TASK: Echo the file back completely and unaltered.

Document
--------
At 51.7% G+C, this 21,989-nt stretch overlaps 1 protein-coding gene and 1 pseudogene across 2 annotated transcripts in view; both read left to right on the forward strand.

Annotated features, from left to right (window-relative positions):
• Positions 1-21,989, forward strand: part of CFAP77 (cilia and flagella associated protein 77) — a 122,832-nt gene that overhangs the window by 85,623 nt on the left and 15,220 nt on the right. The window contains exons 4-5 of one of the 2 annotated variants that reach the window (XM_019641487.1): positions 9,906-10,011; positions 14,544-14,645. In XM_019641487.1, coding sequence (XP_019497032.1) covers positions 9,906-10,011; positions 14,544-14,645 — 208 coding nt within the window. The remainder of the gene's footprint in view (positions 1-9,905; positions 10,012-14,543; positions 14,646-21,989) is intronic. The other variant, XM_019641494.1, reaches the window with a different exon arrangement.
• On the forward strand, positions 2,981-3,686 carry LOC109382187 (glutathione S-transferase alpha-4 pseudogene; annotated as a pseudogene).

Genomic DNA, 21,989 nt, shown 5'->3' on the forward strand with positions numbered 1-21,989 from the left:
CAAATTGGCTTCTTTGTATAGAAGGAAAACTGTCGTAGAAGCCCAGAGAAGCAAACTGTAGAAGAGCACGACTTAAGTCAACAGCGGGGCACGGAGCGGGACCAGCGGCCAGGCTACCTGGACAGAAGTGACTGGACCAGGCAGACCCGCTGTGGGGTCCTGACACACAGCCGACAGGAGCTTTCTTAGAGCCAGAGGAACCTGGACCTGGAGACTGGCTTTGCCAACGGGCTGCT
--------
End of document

At 51.7% G+C, this 21,989-nt stretch overlaps 1 protein-coding gene and 1 pseudogene across 2 annotated transcripts in view; both read left to right on the forward strand.

Annotated features, from left to right (window-relative positions):
• Positions 1-21,989, forward strand: part of CFAP77 (cilia and flagella associated protein 77) — a 122,832-nt gene that overhangs the window by 85,623 nt on the left and 15,220 nt on the right. The window contains exons 4-5 of one of the 2 annotated variants that reach the window (XM_019641487.1): positions 9,906-10,011; positions 14,544-14,645. In XM_019641487.1, coding sequence (XP_019497032.1) covers positions 9,906-10,011; positions 14,544-14,645 — 208 coding nt within the window. The remainder of the gene's footprint in view (positions 1-9,905; positions 10,012-14,543; positions 14,646-21,989) is intronic. The other variant, XM_019641494.1, reaches the window with a different exon arrangement.
• On the forward strand, positions 2,981-3,686 carry LOC109382187 (glutathione S-transferase alpha-4 pseudogene; annotated as a pseudogene).

Genomic DNA, 21,989 nt, shown 5'->3' on the forward strand with positions numbered 1-21,989 from the left:
CAAATTGGCTTCTTTGTATAGAAGGAAAACTGTCGTAGAAGCCCAGAGAAGCAAACTGTAGAAGAGCACGACTTAAGTCAACAGCGGGGCACGGAGCGGGACCAGCGGCCAGGCTACCTGGACAGAAGTGACTGGACCAGGCAGACCCGCTGTGGGGTCCTGACACACAGCCGACAGGAGCTTTCTTAGAGCCAGAGGAACCTGGACCTGGAGACTGGCTTTGCCAACGGGCTGCT